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This photograph by Dutch artist Hendrik Kerstens, from the collection of Patrick Sutton, hangs over the fireplace in his living room.
This photograph by Dutch artist Hendrik Kerstens, from the collection of Patrick Sutton, hangs over the fireplace in his living room. (Barbara Haddock Taylor / Baltimore Sun)

The Fells Point home of Baltimore-based interior designer Patrick Sutton is filled with attention-grabbing decor.

Sutton, who designed the interiors of such luxury establishments as the Sagamore Pendry hotel and the Charleston restaurant, had to ponder a moment when asked to choose one piece from his meticulously curated waterfront townhouse. He first thought of the antique bronze goat urn he purchased from a Belgian dealer eight years ago — he’s never seen anything quite like it. Then he suggested a sculpture of a pair of lips made from straws.

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And then he remembered the framed Hendrik Kerstens photograph above his mantle.

Interior designer Patrick Sutton
Interior designer Patrick Sutton (Barbara Haddock Taylor / Baltimore Sun)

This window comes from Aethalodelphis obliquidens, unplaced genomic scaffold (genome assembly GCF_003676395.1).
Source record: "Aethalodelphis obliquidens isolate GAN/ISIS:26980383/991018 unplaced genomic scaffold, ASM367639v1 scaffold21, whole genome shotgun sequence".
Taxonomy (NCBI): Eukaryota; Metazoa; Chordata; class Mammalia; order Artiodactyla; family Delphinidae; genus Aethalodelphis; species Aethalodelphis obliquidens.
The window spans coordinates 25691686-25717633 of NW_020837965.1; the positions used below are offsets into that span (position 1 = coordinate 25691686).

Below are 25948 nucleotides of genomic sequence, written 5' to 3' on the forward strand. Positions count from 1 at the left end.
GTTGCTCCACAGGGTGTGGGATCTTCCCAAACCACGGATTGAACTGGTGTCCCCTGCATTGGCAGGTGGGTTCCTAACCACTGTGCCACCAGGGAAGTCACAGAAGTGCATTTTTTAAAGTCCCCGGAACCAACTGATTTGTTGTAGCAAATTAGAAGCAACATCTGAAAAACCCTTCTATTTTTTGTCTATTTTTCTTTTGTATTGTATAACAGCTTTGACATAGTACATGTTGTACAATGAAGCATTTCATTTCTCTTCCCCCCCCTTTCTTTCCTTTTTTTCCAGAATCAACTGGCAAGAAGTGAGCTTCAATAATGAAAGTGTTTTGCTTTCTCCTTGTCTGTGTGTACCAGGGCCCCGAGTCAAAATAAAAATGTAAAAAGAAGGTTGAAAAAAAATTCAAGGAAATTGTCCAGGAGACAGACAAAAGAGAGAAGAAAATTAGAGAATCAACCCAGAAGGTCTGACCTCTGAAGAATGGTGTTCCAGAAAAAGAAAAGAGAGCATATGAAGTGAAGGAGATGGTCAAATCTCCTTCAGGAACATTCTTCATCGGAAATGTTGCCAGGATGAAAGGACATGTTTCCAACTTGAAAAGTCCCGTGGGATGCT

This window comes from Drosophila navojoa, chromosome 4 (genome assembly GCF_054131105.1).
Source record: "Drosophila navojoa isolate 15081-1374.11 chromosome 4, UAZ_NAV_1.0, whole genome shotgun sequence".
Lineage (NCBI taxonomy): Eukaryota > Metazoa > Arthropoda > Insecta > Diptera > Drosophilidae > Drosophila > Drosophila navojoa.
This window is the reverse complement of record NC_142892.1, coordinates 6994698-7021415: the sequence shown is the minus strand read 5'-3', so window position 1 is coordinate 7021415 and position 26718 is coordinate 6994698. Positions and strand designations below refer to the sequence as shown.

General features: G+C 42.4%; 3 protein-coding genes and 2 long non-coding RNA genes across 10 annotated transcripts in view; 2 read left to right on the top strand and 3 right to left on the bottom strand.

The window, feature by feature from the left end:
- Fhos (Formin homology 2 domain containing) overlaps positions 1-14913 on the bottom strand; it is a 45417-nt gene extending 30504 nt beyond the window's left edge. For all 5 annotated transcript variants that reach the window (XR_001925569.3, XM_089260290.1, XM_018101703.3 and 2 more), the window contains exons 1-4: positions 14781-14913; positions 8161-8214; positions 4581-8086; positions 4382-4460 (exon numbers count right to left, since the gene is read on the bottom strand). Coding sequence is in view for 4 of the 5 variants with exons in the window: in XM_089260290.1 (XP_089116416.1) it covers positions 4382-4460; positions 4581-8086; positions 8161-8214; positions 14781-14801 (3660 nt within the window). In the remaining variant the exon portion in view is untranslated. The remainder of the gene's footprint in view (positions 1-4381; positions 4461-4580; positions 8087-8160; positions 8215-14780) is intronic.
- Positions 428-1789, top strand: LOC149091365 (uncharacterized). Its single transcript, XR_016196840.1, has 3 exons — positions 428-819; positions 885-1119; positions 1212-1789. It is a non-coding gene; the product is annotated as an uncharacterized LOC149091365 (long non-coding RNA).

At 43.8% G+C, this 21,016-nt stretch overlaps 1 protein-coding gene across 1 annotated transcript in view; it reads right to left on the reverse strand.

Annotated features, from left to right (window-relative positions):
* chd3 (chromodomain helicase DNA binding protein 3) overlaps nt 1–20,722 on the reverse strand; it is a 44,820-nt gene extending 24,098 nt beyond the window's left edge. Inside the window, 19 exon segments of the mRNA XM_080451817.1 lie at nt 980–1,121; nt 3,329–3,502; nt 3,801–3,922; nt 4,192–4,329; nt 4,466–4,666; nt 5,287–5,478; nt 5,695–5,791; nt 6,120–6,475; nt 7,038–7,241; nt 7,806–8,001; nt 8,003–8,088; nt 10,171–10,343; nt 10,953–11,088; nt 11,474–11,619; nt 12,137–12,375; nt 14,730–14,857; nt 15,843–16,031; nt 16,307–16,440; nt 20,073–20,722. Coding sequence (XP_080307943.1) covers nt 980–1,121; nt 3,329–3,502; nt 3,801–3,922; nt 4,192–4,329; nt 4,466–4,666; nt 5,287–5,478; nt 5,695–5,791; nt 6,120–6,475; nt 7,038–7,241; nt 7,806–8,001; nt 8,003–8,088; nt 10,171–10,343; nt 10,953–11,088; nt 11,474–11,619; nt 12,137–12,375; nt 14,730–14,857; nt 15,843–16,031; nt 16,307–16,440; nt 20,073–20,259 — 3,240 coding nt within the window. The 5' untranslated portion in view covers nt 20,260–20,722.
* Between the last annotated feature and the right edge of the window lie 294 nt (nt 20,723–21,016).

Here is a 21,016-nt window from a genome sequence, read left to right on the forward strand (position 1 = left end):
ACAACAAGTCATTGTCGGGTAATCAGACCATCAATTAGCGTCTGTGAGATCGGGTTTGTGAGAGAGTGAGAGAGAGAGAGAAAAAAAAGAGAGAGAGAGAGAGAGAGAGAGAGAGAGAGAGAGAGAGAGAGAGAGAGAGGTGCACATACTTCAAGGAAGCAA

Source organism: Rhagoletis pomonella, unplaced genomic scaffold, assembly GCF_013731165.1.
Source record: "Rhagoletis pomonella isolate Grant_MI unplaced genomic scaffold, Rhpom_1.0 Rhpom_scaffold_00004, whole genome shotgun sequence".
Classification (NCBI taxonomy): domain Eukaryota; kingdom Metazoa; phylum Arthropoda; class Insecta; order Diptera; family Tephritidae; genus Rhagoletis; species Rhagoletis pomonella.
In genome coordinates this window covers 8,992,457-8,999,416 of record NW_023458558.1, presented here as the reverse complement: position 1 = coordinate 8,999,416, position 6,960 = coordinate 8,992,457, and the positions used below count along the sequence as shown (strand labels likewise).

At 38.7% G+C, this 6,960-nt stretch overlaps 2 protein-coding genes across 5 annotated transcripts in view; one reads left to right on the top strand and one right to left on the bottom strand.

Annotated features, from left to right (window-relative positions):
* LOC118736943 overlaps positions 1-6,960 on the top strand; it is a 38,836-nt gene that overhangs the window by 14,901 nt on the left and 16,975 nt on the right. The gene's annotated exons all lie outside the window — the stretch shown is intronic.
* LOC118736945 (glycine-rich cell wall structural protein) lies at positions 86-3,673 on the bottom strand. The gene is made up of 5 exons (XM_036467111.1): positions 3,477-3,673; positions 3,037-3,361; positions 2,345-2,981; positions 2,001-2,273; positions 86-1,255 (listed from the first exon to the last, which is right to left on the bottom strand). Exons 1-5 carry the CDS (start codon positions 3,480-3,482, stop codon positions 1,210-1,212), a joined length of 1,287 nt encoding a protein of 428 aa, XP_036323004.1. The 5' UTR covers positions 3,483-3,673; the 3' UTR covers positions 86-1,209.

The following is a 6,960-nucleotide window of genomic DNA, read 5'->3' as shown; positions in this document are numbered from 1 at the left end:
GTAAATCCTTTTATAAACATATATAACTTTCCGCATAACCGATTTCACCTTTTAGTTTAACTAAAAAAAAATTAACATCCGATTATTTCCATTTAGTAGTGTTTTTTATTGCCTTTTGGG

“It’s his daughter,” Sutton says of the woman in the photo with the sad, vulnerable quality. “He photographs his daughter in various poses for this series.”

Kerstens, a contemporary Dutch photographer, is known for images of his daughter, Paula, wearing household items styled to look like elaborate headpieces and accessories.

The piece is always a talker among guests in Sutton’s home.

“Oftentimes they say that it looks like a Vermeer,” Sutton says. “And then I point out the pantyhose, and then they have the ‘aha’ moment.”

Kerstens has attracted celebrity fans such as Elton John and the late Alexander McQueen, who based his 2009 fall collection on Kerstens’ work.

“I was late to the party,” Sutton says with a laugh. “I think there were only one or two [pieces] left when I bought it.”

The price for the purchase last December at Art Basel in Miami? $15,000.

“There are only 15 in the series,” Sutton says. “They go up in price as there are fewer pieces. When they sell out, then he moves on to the next thing.”

According to conventional wisdom, life in the country is simpler than in the city. But for Deborah Weiner and her family, it’s the opposite.

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